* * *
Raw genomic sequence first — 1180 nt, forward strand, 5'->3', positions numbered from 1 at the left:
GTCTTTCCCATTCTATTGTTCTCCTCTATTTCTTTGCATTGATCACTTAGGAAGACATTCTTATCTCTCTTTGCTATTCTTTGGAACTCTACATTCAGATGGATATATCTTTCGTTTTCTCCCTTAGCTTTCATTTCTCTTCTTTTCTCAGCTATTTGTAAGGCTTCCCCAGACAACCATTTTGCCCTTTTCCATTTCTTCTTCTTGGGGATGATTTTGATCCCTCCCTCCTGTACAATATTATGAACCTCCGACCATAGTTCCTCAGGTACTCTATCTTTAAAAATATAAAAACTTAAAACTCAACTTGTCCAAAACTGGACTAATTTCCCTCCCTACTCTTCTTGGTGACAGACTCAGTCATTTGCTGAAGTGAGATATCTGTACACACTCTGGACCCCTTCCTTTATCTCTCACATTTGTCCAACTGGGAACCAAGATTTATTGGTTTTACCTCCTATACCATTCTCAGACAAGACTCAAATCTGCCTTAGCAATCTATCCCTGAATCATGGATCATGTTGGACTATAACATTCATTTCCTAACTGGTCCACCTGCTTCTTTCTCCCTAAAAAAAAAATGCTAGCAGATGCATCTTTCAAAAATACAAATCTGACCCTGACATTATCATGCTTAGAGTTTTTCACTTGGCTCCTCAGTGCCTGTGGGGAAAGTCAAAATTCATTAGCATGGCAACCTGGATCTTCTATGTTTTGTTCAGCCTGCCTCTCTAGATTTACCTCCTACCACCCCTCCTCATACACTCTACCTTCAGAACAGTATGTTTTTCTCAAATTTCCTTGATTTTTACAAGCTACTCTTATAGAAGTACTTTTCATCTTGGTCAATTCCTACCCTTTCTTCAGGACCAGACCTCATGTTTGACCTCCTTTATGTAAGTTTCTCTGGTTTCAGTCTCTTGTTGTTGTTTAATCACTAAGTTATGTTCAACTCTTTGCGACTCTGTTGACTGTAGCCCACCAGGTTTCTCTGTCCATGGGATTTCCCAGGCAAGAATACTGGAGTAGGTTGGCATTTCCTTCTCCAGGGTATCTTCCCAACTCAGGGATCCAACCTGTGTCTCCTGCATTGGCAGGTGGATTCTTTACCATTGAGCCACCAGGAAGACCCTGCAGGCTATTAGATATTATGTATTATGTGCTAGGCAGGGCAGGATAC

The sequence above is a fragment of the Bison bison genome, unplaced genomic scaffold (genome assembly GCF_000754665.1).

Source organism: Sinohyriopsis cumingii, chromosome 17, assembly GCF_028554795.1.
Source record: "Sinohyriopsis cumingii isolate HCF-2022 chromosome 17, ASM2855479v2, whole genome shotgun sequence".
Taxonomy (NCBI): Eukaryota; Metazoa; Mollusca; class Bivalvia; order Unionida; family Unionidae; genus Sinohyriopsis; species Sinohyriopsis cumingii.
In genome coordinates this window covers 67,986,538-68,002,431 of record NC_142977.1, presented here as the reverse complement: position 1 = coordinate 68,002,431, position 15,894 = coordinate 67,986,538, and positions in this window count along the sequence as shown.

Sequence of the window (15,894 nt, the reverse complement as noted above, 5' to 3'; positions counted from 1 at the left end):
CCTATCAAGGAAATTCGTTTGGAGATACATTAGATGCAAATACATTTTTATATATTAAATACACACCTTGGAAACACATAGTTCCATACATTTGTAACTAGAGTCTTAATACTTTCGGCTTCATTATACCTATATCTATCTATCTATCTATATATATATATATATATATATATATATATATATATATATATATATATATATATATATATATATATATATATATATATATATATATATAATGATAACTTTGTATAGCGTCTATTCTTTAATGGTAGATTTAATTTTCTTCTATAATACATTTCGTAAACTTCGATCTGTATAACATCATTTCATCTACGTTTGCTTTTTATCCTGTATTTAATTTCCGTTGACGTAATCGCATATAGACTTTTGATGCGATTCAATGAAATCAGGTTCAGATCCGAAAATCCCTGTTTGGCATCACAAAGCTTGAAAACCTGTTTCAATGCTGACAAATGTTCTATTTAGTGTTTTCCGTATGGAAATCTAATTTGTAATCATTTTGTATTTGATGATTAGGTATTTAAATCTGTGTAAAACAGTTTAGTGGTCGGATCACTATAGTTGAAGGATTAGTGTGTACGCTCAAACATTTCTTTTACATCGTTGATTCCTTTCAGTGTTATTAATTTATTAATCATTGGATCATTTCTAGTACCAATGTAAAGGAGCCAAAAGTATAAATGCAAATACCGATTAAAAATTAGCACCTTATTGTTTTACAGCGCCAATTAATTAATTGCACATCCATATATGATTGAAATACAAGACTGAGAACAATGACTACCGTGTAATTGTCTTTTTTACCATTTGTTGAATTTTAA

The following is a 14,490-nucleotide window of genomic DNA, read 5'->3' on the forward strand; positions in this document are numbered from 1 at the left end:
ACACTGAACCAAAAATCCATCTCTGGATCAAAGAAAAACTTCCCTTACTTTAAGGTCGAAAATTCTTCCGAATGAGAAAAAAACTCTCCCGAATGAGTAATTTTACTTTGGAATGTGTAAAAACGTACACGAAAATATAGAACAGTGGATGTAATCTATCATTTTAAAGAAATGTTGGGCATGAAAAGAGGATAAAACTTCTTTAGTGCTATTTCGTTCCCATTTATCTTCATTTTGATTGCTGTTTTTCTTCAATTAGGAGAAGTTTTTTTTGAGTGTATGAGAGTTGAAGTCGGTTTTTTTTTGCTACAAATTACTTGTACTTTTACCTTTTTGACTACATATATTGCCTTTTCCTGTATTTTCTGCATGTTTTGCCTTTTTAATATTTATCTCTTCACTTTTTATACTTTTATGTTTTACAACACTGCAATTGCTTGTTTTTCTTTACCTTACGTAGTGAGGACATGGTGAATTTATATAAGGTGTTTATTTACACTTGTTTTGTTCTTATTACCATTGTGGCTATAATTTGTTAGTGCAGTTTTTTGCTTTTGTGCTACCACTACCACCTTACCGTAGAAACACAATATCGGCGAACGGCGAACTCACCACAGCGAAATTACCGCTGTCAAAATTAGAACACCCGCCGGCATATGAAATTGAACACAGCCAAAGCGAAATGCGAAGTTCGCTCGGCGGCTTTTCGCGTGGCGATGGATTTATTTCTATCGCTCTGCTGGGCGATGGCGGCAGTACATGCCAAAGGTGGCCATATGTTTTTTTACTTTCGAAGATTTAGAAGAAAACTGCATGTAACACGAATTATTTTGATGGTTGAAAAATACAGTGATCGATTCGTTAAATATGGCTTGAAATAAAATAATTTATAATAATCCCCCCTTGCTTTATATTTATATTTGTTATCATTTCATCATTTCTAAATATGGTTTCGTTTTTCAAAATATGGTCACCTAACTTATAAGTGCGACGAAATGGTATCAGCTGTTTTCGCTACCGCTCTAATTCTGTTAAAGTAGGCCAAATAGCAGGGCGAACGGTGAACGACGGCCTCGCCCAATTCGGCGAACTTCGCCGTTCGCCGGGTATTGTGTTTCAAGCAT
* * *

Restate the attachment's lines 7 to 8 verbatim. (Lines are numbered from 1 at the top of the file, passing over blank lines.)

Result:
In genome coordinates this window covers 67,986,538-68,002,431 of record NC_142977.1, presented here as the reverse complement: position 1 = coordinate 68,002,431, position 15,894 = coordinate 67,986,538, and positions in this window count along the sequence as shown.

Sequence of the window (15,894 nt, the reverse complement as noted above, 5' to 3'; positions counted from 1 at the left end):